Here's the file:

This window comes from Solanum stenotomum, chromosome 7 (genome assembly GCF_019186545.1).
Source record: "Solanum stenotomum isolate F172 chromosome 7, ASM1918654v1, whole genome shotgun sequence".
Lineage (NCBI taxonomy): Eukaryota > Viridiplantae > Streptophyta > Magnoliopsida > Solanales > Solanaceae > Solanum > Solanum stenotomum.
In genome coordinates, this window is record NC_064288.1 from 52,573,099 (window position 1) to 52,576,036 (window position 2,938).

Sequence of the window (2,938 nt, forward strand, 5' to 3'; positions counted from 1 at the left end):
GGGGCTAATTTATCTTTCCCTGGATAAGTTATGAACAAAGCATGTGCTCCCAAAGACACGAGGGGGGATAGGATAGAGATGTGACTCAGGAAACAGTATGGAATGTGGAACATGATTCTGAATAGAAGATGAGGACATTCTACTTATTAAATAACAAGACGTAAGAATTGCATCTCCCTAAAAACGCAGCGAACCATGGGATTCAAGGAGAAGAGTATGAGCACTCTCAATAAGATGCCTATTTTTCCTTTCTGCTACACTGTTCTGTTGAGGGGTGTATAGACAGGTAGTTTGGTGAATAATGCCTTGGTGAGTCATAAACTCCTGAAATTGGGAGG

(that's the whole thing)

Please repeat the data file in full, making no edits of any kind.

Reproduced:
This window comes from Solanum stenotomum, chromosome 7 (genome assembly GCF_019186545.1).
Source record: "Solanum stenotomum isolate F172 chromosome 7, ASM1918654v1, whole genome shotgun sequence".
Lineage (NCBI taxonomy): Eukaryota > Viridiplantae > Streptophyta > Magnoliopsida > Solanales > Solanaceae > Solanum > Solanum stenotomum.
In genome coordinates, this window is record NC_064288.1 from 52,573,099 (window position 1) to 52,576,036 (window position 2,938).

Sequence of the window (2,938 nt, forward strand, 5' to 3'; positions counted from 1 at the left end):
GGGGCTAATTTATCTTTCCCTGGATAAGTTATGAACAAAGCATGTGCTCCCAAAGACACGAGGGGGGATAGGATAGAGATGTGACTCAGGAAACAGTATGGAATGTGGAACATGATTCTGAATAGAAGATGAGGACATTCTACTTATTAAATAACAAGACGTAAGAATTGCATCTCCCTAAAAACGCAGCGAACCATGGGATTCAAGGAGAAGAGTATGAGCACTCTCAATAAGATGCCTATTTTTCCTTTCTGCTACACTGTTCTGTTGAGGGGTGTATAGACAGGTAGTTTGGTGAATAATGCCTTGGTGAGTCATAAACTCCTGAAATTGGGAGG